Penetration testing is vital, but are you doing it right? Here are some common mistakes and advice on how to avoid them.
One of the most effective ways to uncover flaws and weaknesses in your security posture is to have a third party carry out planned attacks on your system. Penetration testing is all about exposing gaps in your defenses so that they can be plugged before someone with malicious intent can take advantage. There are several different types of pen test designed to target different aspects of your organization.
From network infrastructure to applications to devices to employees, there are many potential avenues of attack for a criminal targeting your business. A good pen testing partner will approach the problem with an open mind and try to emulate a malicious hacker, probing for weaknesses, and trying various techniques and tools to breach your network.
While pen testing is widely accepted as a necessity, it must be planned properly and executed professionally. A lack of expertise or experience can lead to substandard pen testing which fails to reveal vulnerabilities and leaves you exposed.
Here are some common pitfalls and how to avoid them.
1. Failure to prioritize risks
One of the first things you do when trying to improve your security posture is establish a risk baseline. You identify where the biggest risks lie. This information must inform your pen testing goals. Penetration testing should have a target in mind, whether it’s customer data, intellectual property, or company financial data. Prioritizing risks helps you to focus your security efforts where they can add the most value.
Think of the worst possible scenario for your company and build your pen testing goals around that. It may prove easy to uncover lesser potential problems, and that can distract you from what’s really important.
2. Using the wrong tools
There are a multitude of penetration testing tools out there, but it takes considerable expertise to know what tools to use where and how to configure them correctly. If you think you can buy off-the-shelf pen testing tools and have internal IT run them, you’re in for a nasty shock. Unless you have an experienced red team in-house, you’ll want to engage a third-party with real expertise.
Pen testers can be expensive, and you’ll likely hire them for a short period, so automation tools are worth considering. An automated pen-testing platform can be a good way to validate your defenses and give you some ongoing protection. Choose carefully and ask your third-party pen testing partners for advice.
3. Poor reporting
Understanding any vulnerabilities that have been discovered and their potential impact on the business can be difficult if your third-party pen testers don’t produce accessible reports. It’s crucial to have easily digestible information that explains what the problem is, what the potential consequences are if it’s not fixed, and exactly how to go about remediating.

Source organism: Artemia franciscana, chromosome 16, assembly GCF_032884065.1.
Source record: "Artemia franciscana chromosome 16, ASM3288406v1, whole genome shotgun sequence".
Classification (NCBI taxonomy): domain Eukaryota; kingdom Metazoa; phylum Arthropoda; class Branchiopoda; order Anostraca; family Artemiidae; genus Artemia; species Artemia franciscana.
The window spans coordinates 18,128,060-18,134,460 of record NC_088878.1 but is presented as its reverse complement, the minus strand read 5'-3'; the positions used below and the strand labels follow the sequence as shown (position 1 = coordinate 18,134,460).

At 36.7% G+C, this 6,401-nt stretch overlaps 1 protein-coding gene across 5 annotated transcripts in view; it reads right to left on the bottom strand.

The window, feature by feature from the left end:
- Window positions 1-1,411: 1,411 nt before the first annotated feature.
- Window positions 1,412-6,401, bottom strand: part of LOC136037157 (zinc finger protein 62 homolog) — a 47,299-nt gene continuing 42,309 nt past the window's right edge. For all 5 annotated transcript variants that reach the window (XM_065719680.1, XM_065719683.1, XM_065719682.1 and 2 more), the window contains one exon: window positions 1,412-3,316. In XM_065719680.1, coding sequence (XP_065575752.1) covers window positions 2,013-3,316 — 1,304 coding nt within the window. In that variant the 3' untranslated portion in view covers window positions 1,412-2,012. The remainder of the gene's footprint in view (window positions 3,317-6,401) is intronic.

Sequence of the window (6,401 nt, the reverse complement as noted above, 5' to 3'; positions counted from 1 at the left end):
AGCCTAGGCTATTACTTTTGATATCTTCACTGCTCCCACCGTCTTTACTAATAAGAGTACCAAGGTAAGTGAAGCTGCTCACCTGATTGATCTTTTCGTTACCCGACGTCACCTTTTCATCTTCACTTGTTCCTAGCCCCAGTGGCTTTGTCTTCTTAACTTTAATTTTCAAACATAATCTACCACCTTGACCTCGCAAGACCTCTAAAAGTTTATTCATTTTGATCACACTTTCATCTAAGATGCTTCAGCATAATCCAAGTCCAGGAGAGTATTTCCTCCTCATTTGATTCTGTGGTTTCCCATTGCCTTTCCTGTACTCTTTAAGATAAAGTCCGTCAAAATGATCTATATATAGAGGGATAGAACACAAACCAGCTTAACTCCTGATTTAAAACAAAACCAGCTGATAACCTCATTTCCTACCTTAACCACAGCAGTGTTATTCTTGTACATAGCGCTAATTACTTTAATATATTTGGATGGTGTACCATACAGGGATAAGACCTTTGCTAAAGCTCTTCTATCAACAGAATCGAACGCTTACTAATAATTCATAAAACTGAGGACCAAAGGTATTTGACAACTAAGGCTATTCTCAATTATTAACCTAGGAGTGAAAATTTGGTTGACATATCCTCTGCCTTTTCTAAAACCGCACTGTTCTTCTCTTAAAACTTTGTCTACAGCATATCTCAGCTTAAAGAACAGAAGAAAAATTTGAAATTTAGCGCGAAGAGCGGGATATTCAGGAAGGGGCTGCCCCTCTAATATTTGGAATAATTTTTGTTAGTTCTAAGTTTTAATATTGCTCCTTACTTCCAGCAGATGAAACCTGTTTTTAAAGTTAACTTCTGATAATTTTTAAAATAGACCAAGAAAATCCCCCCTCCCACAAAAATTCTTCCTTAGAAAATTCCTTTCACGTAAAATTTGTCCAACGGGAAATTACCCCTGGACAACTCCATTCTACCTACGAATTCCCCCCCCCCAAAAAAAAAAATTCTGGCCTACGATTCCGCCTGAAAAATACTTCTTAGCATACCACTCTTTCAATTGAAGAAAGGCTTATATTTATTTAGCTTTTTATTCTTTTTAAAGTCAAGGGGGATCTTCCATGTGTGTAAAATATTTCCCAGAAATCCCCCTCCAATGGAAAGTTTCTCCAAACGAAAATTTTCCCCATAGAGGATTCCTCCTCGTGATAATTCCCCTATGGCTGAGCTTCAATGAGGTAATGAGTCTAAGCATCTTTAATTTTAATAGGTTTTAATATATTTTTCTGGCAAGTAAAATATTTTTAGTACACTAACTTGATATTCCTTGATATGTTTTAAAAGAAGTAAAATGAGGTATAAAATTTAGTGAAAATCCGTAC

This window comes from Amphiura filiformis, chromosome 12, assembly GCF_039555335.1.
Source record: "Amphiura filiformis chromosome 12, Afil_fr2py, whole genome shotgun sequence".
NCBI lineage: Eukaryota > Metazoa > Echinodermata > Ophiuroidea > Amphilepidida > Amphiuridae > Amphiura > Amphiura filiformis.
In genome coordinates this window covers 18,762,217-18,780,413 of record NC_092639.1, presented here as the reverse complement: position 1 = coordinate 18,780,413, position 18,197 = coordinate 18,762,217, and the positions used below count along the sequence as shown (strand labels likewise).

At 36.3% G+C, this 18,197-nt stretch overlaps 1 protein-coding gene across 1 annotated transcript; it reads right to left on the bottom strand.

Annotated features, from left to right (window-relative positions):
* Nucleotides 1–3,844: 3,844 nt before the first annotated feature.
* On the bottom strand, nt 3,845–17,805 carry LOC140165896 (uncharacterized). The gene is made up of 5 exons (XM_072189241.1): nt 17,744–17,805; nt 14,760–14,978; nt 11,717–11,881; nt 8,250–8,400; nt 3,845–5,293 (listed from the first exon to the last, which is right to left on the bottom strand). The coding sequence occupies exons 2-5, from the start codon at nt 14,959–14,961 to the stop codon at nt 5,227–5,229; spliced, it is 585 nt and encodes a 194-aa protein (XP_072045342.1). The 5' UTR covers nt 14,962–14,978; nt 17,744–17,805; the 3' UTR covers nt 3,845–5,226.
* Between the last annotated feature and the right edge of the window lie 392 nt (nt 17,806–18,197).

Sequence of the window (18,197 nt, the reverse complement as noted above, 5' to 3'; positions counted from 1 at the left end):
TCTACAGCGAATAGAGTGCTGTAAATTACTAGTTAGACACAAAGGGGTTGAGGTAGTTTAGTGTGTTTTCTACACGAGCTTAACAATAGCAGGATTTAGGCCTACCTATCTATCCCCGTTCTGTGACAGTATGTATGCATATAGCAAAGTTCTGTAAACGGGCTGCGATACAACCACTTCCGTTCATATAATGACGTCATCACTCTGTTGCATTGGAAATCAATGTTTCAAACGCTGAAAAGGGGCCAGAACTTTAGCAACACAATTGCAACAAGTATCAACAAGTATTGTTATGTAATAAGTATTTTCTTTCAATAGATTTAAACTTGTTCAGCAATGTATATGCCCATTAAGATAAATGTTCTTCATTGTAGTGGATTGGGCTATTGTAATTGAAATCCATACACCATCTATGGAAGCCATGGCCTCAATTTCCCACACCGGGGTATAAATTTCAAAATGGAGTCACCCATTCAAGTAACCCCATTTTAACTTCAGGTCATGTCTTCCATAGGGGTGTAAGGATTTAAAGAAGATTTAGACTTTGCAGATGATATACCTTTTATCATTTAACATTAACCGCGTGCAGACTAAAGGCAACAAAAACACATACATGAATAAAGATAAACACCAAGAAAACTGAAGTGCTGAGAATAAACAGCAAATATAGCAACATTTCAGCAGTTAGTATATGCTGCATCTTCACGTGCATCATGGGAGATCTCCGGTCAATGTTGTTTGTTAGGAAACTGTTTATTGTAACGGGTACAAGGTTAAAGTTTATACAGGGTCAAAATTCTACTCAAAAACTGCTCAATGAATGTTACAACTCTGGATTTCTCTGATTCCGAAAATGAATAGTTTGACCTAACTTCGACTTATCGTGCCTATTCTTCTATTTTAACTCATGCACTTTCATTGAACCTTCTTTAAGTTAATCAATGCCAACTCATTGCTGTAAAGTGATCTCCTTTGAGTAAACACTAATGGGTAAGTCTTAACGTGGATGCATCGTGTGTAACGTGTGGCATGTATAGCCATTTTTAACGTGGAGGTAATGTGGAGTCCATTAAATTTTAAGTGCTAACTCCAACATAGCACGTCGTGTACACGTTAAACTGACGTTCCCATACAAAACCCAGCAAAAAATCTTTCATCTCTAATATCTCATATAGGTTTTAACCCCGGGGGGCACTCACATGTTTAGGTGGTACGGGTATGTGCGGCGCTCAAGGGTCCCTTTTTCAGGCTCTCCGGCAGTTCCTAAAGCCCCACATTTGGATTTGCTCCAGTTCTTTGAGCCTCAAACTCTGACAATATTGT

Starting off without clear goals has a detrimental effect at the reporting stage because it can be hard to discern the truly critical breach vectors that threaten strategic assets. Good reports will filter out the noise and the false positives and highlight what matters to your business. Avoid third parties or automated tools that simply highlight thousands of vulnerabilities without any direction. You can’t boil the ocean, so make sure you get an actionable, prioritized plan with a defined set of vulnerabilities to remediate.
4. Ticking boxes
If your pen testers apply a box-ticking mentality to pen testing, then you’re going to miss things. While compliance is important, it’s not the sole reason you conduct penetration testing. Focusing on ticking off items can lull you into a false sense of security. Cybercriminals are not working from a checklist.
5. Disrupting the business
Plan the pen testing properly and consider the potential impact on vital business systems. Successful hackers often leverage real exploits without disrupting service and so should the pen testers you hire. Make sure it’s clear if tests are taking place in a production environment. Disruption is a greater risk in a black box scenario where the pen tester doesn’t have a picture of your infrastructure.
6. Using out of date techniques
Any pen testing plan that doesn’t evolve is soon going to become worthless. New techniques, new tools, and new vulnerabilities emerge all the time. You need to stay abreast of the latest happenings and continually update your approach. A good pen testing partner will fold the freshest hacking techniques into their strategy.
7. Infrequent pen testing
While annual pen testing may be common, it’s not going to provide you with much peace of mind. An infrequent test only gives you a snapshot of your defenses at the time the test is run. You need to be validating your defenses continually and retesting to ensure that exposed vulnerabilities have been properly remediated. This is another reason that automated pen testing platforms can work so well.
8. Failure to remediate
Make sure that someone has responsibility to act on the reports that your pen testing partner and automated tools produce. You must prioritize the issues found and set about addressing them in a timely fashion. Costly data theft is often the product of known vulnerabilities that companies have failed to deal with. Testing to ensure identified exploits have been properly sewn up should form part of your ongoing pen testing.
Poorly planned and executed pen testing is dangerous. You can’t afford to get complacent if you want to maintain a strong security posture.
This article was originally posted on CSOOnline. Click here to read >